Before we even begin to look at Omnisphere Colossus, we are already dealing with a very experienced and well-regarded developer in Matt Bowdler, a.k.a. The Unfinished. He is a composer and sound designer based in London, England, and you may have heard his sound design in films such as Need for Speed and Olympus has Fallen, as well as video games like Dead Rising 3. Besides the numerous preset banks he has released throughout the year for synths like Massive, Zebra, Absynth, and Diva, he has also created an official soundset for the Virus TI and has contributed to the factory patches for Omnisphere 2.
What Is Colossus? And Why Would You Need It?
“Colossus has been carefully designed to deliver the ultimate collection of synths, instruments, loops, and textures for modern composing, heavily inspired by the work of Harry Gregson-Williams and James Newton Howard. Scores such as Deja Vu, Gone Baby Gone, Phone Booth, Total Recall, Bourne Legacy, Michael Clayton, The Equalizer, and Salt have been major influences on this soundset.
However, this collection is not about emulation, but about vibe. It takes the baton from powerful and emotional modern film scores, and pushes them in new and useful directions, allowing the user to produce original but much in demand cinematic music.”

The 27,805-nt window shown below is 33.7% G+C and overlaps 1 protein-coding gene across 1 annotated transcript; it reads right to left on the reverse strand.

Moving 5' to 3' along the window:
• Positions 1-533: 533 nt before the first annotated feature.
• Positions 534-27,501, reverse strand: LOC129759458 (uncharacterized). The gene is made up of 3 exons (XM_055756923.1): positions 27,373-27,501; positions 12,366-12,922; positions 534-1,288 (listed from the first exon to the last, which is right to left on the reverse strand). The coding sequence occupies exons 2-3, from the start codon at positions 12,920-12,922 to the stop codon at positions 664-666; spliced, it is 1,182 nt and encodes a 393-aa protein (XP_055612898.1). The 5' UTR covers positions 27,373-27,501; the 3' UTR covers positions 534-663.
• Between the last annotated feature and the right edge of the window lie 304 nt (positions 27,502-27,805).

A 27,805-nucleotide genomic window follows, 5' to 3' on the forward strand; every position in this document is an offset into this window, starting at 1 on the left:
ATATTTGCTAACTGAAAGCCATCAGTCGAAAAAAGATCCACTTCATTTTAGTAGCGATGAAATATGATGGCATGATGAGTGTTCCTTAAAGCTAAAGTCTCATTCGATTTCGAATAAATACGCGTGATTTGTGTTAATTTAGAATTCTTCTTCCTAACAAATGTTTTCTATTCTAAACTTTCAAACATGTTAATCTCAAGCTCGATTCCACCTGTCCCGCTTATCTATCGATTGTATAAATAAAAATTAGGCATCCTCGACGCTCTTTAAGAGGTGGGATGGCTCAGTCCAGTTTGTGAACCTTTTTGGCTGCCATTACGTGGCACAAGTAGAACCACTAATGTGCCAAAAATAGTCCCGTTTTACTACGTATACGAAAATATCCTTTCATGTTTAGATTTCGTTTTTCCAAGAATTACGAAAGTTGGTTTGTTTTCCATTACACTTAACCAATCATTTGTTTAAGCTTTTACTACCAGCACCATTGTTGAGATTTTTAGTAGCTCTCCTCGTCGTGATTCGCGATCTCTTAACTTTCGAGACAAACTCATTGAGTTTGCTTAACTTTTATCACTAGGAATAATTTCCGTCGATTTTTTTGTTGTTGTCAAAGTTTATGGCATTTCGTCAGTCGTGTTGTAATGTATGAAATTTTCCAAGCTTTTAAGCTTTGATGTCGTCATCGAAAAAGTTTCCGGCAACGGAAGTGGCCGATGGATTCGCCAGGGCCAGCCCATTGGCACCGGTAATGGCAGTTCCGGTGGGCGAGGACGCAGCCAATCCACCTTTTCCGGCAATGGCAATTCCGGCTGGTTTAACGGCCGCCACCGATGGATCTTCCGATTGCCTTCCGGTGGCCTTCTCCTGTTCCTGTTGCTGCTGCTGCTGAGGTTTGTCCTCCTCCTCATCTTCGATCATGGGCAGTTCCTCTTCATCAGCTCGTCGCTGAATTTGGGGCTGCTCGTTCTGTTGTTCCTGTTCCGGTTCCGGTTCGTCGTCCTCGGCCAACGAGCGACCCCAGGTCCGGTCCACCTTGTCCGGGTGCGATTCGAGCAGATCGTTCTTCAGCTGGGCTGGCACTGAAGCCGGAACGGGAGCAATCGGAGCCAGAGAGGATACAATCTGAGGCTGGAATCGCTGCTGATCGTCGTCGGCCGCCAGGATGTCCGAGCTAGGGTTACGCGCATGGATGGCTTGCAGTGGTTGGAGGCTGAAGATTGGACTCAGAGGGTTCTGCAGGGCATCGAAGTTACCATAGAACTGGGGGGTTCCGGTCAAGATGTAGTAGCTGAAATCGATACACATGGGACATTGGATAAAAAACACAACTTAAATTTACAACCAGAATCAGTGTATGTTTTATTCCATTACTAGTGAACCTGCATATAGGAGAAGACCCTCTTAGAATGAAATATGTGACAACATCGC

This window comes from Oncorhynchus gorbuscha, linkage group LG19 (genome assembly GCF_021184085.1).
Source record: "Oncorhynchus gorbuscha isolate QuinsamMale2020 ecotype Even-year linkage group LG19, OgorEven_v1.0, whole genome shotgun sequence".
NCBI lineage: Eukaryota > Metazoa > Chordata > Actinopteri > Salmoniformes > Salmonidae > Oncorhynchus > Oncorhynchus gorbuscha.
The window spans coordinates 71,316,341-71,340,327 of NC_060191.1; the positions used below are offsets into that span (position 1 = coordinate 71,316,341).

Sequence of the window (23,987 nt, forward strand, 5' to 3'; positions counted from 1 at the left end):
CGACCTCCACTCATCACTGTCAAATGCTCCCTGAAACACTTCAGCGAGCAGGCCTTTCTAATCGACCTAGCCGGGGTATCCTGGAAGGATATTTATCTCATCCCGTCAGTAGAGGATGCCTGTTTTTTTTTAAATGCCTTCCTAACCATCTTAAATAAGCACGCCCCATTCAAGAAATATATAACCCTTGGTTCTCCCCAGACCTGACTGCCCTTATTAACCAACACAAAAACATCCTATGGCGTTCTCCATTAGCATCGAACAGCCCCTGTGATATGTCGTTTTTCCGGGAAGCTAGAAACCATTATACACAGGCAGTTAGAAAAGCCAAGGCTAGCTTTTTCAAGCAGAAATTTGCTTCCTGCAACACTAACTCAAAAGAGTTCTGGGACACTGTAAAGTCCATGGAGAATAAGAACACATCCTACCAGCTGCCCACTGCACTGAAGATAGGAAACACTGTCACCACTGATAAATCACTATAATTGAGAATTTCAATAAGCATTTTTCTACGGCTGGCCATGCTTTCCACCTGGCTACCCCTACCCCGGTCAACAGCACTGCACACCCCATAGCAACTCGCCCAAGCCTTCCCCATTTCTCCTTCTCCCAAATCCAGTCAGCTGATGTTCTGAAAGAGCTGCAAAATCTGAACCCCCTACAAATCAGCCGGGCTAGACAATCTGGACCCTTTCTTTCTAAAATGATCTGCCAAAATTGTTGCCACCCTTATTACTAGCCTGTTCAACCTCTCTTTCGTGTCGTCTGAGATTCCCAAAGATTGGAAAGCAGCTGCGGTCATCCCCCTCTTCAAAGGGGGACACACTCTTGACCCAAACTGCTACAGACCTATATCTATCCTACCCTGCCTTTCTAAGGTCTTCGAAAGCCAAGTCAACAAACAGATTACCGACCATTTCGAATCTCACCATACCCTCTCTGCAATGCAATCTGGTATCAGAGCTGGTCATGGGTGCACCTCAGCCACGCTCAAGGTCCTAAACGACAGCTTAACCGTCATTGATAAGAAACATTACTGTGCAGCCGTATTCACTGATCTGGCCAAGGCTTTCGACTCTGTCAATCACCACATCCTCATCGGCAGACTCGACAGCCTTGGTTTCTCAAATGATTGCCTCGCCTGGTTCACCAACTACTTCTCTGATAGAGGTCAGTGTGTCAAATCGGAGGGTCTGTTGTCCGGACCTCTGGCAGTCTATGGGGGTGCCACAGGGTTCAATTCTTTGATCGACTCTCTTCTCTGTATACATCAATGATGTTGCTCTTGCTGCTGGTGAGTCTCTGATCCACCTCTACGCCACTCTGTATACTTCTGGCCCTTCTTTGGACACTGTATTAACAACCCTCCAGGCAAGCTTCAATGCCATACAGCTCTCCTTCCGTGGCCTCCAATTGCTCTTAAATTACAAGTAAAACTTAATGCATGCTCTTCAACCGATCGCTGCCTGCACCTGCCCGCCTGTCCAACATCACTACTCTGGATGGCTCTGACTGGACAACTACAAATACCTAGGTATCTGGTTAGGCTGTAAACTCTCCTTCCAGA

To see how many patches there are in each category, you can take a look at the at: http://www.theunfinished.co.uk/shop-items/omnisphere-colossus/.
Now, one might wonder: Why would I need more sounds for Omnisphere 2, when the factory soundbank already contains over 12,000 presets?!
Yes, there is a lot of range already in the factory patches alone, and several factory patches are aimed at and can be used for specific styles of music. However, factory patches are usually as “bread-and-butter” as possible to appeal to the largest group of people, while third party soundsets tend to be aimed at more specific styles or genres. This sense of focus makes it much easier and faster to find more suitable sounds for your compositions and style just by browsing through the soundset. That beats going through the whole factory library hoping to find a suitable sound!